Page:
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Standards Are Not the Cause of Worsening Achievement Gaps

Adam Edgerton
Thursday, June 8, 2017
Common Core State Standards

There is troubling news from my home state of North Carolina that claims the adoption of Common Core worsened the achievement gap between Black and White students. But I’m not convinced that is the right narrative or reference point. Achievement gap language is decades old and in need of a more nuanced reboot from popular media. It seems irresponsible to mention race in isolation without also discussing the importance of not only family income but also school resources and specific school expenditures on academic achievement. This worsening gap in North Carolina may, in fact, be revealing the amount of increased investment required by the new standards to shift instruction and actually prepare students for future college and career success. Or, it may be revealing a need to change the structure of school finance.

When it comes to standards-based reform, there is no substitute for time-intensive, high-quality professional development (PD). Teachers not only need quality PD in steady doses but also must believe that it is useful and meaningful to their practice. As C-SAIL continues its implementation study, we are finding that districts that tried to take an easier way out – by providing resources without sustained PD, to give one example – are suffering in their implementation of the standards. This might be what is happening between differently resourced schools in North Carolina and elsewhere. The resource gap between schools may be becoming more significant since more resources are required to successfully implement the standards. The old standards were less rigorous, less expensive, and so it was easier to prepare students for the tests. We’ve fixed some of those problems, so we can now see once again the inequity that persists in our educational system.

If the most disadvantaged students are doing more poorly on the new tests, then aren’t they telling us that the older tests were obscuring inequity?

It seems odd to treat these findings as a cause for rejection of new college- and career-readiness standards. If the most disadvantaged students are doing more poorly on the new tests, then aren’t they telling us that the older tests were obscuring inequity?  We have a long track record of throwing out and watering down tests that we don’t like. Prior periods of reform generated enthusiasm for performance-based tests. But in reality, all students tend to do better on multiple-choice tests compared to more authentic or performance-based assessments, and gaps between types of students actually increase when moving away from multiple-choice exams.  Ultimately, no administrator wants to see scores decline, and no legislator wants to see gaps to worsen.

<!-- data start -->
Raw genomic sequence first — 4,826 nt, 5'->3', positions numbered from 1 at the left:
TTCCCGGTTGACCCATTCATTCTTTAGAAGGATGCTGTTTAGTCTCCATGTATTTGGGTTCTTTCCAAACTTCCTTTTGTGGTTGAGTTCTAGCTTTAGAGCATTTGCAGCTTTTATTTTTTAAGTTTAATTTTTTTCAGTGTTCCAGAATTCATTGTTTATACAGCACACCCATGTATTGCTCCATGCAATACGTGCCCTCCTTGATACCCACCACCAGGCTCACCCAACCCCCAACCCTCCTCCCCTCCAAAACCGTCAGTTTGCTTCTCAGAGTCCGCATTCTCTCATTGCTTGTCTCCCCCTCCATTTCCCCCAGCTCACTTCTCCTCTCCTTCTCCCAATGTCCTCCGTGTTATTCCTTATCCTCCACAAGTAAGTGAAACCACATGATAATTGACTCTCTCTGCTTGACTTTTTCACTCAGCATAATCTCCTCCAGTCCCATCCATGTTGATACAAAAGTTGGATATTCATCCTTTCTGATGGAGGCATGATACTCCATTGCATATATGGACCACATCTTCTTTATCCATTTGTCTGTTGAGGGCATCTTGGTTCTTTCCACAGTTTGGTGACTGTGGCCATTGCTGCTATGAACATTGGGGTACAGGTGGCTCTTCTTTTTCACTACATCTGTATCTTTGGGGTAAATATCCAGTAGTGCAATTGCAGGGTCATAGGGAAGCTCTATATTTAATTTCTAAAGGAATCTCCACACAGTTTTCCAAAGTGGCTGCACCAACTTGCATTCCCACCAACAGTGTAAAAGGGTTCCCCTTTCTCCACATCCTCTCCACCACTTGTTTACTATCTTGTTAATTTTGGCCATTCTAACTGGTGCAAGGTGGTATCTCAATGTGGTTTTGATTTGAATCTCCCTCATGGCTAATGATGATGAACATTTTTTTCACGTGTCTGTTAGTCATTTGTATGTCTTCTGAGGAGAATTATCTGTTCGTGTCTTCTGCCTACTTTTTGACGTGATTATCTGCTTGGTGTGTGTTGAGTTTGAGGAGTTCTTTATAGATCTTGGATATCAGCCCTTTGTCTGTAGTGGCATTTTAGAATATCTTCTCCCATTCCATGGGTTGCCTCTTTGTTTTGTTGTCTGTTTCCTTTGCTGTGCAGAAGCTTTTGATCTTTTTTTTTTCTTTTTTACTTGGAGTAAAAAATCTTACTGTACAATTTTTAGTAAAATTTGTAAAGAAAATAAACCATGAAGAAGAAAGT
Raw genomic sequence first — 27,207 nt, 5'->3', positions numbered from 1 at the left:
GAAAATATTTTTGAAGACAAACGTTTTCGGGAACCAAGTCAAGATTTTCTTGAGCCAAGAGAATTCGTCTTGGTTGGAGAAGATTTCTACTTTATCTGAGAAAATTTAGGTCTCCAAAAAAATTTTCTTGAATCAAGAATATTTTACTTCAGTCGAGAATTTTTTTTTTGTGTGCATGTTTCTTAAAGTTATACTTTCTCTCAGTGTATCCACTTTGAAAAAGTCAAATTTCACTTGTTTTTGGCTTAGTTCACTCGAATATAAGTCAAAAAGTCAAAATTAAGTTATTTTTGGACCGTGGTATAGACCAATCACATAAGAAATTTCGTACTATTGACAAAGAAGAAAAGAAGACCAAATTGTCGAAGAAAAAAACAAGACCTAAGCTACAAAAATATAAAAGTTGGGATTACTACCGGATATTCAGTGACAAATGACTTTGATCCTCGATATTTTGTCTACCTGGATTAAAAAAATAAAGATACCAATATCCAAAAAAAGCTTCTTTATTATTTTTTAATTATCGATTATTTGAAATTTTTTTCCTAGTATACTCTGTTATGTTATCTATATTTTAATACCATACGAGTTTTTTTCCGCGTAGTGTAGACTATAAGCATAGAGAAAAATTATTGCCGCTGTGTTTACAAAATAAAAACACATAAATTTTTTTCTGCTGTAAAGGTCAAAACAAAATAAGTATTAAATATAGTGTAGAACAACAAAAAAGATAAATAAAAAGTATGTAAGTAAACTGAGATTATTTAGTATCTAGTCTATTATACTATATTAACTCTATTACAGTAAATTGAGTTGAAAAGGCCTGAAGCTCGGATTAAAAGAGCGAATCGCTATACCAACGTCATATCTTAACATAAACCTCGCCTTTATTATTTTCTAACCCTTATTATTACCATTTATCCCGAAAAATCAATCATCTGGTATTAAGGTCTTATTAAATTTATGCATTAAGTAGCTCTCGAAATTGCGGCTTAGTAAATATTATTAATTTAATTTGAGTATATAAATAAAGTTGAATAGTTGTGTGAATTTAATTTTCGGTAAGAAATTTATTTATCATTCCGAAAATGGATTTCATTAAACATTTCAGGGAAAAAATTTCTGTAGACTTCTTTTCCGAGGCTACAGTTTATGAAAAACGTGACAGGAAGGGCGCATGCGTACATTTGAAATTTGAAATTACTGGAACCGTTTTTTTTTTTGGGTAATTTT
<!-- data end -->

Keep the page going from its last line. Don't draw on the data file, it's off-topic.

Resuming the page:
One policy solution could be more money to underperforming schools for standards-based PD and possibly more taxes, which is hardly popular either. And simply throwing money at a problem often fails to result in a solution – it matters how the money is spent. In deference to the common rhetoric of local control, both states and districts may be hesitant to tell schools exactly how to spend money. This attitude may put all parties at a disadvantage. A lack of specificity in how schools spend money may lead to wide variations in quality, which can, in turn, undercut arguments that schools make about needing resources. But it’s worth remembering that one of the strongest original rationales for school-based accountability was to provide data to justify more resources towards our neediest students. Unfortunately, No Child Left Behind and its multiple-choice tests also caused excessive test preparation, gaming the system and narrowing of the curricula. And some schools have been able to close gaps by focusing heavily on test preparation. It’s no surprise, then, that more complex tests and standards erase these gains.

Instead of treating the standards as a cause of widening achievement gaps, we would be much better off focusing on the deeper causes of the gaps in the first place. 

Throwing out more rigorous standards is like throwing out your scale because you don’t like how much you weigh. You can still look in the mirror and have a rough estimate of your current shape and size without the scale, just as we can look at under-resourced schools and disadvantaged populations and predict achievement on common variables. Making standards less rigorous doesn’t change what’s in the mirror. Students with fewer advantages who have endured more hardships may need even more resources, and their teachers may need more PD over long periods of time, particularly in high poverty schools with high turnover. The standards and high-quality aligned assessments provide a yardstick to identify problems that need to be solved in terms of achievement gaps. The solution may or may not require increased budgets; it may require mandating more specifically how schools spend money on professional development. Neither of these solutions may be politically popular, but money matters only if wisely spent.

Instead of treating the standards as a cause, we would be much better off focusing on the deeper causes of the gaps in the first place. After all, throwing out the scale doesn’t make your clothes fit any better.